Earth Shift: Underwater Landslides Taking Place*
While the crisis above ground seems to be multiplying, our Earth has its own agenda, or is it the same agenda?
To say it’s an awesome feeling to witness lands suddenly disappear in the vicinity in which one lives is an understatement, but what if the land is sliding under the sea. One feels well it doesn’t affect me or does it?
Experts can give us a clue, but one thing is sure, we cannot take nature for granted!
A high concentration of submarine landslides have been documented from an area of 370 square km of seafloor in the north-east of Marsaxlokk. The discovery was made using advanced seafloor exploration techniques and was reported in a study led by Dr Aaron Micallef, a marine geologist at the Department of Physics, University of Malta.
The 67 submarine landslides have an area of some 18 km, which is equivalent to about five times the size of the island of Comino. They occur on very gentle slopes and have formed cliffs that are up to 50 m in height. Some of the landslides were powerful enough to erode through extensive rock walls.
The University said submarine landslides constitute a major hazard to seabed infrastructure, such as pipelines and cables, and are also a potential source of tsunamis.
Because of their relatively small size and low speed, the landslides discovered are not thought to constitute a significant or imminent tsunami hazard, although this can only be determined precisely once more detailed analyses are carried out.
This is not the first time that submarine landslides have been reported in the vicinity of the Maltese Islands. Submarine landslides are poorly understood processes, and there is an urgent need to map them, estimate the likelihood of their occurrence, and determine if they pose a risk to the Maltese Islands and the surrounding seabed infrastructure.
The study related to this discovery was presented at the biennial conference on “Submarine mass movements and their consequence” held in Kiel, Germany, and was funded by Eurofleets and Marie Curie Actions.
Underwater landslides and deep water corals have been discovered during an oceanographic expedition exploring submarine canyons in the central Mediterranean Sea.
The CUMECS expedition has recently completed a survey of a number of submarine canyons, large valleys on the seafloor, located to the east of the Maltese Islands.
Using state-of-the-art technology on board the Italian research vessel Urania, scientists discovered numerous submarine landslides, some of which are as large as 5,000 football pitches.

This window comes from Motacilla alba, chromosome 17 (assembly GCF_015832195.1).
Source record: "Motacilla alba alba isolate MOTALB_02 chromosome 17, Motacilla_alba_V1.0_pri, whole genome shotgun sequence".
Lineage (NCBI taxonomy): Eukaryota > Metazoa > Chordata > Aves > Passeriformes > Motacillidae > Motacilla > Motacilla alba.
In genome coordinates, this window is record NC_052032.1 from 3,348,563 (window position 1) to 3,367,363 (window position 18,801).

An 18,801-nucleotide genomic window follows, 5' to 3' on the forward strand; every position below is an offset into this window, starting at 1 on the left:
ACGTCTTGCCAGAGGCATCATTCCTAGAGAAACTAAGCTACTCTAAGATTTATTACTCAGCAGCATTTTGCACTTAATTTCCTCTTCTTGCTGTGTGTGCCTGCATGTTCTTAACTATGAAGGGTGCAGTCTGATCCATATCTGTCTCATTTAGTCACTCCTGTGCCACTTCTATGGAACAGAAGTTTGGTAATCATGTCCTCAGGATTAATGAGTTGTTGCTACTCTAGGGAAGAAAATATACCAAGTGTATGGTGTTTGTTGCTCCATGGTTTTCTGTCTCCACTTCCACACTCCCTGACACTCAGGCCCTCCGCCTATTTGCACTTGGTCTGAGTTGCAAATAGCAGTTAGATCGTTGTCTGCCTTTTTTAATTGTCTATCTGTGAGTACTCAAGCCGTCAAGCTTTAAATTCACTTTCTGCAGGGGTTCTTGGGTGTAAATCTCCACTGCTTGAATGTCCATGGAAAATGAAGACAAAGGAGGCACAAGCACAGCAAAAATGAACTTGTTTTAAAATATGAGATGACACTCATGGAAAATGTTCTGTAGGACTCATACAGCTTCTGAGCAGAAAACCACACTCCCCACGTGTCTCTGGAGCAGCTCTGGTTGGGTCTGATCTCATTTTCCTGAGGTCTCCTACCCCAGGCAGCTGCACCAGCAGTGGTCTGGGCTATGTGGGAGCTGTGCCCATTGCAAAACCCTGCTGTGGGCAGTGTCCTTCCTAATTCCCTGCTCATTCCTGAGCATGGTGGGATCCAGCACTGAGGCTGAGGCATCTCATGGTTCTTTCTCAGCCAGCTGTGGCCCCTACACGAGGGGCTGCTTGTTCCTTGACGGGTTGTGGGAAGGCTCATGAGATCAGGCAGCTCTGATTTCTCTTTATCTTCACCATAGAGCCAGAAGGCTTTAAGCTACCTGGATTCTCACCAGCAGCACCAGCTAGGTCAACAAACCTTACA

Since submarine landslides are a known geohazard, the scientists have collected seafloor samples to understand the how and when these landslides occurred.
The Mediterranean coastline of Algeria will find more than tsunami worries as they will have a loss of elevation by 12 feet or more. Their coastline is not part of the African Plate. What sinks and what continues to float on the magma beneath is a factor of the rock density, and the floor of the Mediterranean above Algeria has only been floating as it has due to the connection with the African Plate. Elsewhere, where the Mediterranean floor spreads during the roll, the floor is either too deep for a change to be noticed or at a distance from the plate border.
The roll will incite the Arabian Plate to roll also, to some degree, as across from Egypt there will be pressure, but further down the Red Sea there will be a tearing apart, inviting the Arabian Plate to migrate in this direction. However, this is not the disaster we have predicted for Iraq, not yet. Nor will the Afar Triangle, the African Rift Valley, experience changes all that dramatic during this roll.
As has been noted by the tearing Internet cables at Kenya and the Red Sea, the eastern top of Africa is dropping while western top of the African Plate is holding. Africa will tilt toward the east as it drops, as we have explained. What this does for Tunisia is pull some of the land along the border with the Mediterranean Plate down. This is an uneven drop, as the thickness of the plate is not even, so that some parts may lose elevation while others continue to float at their current level.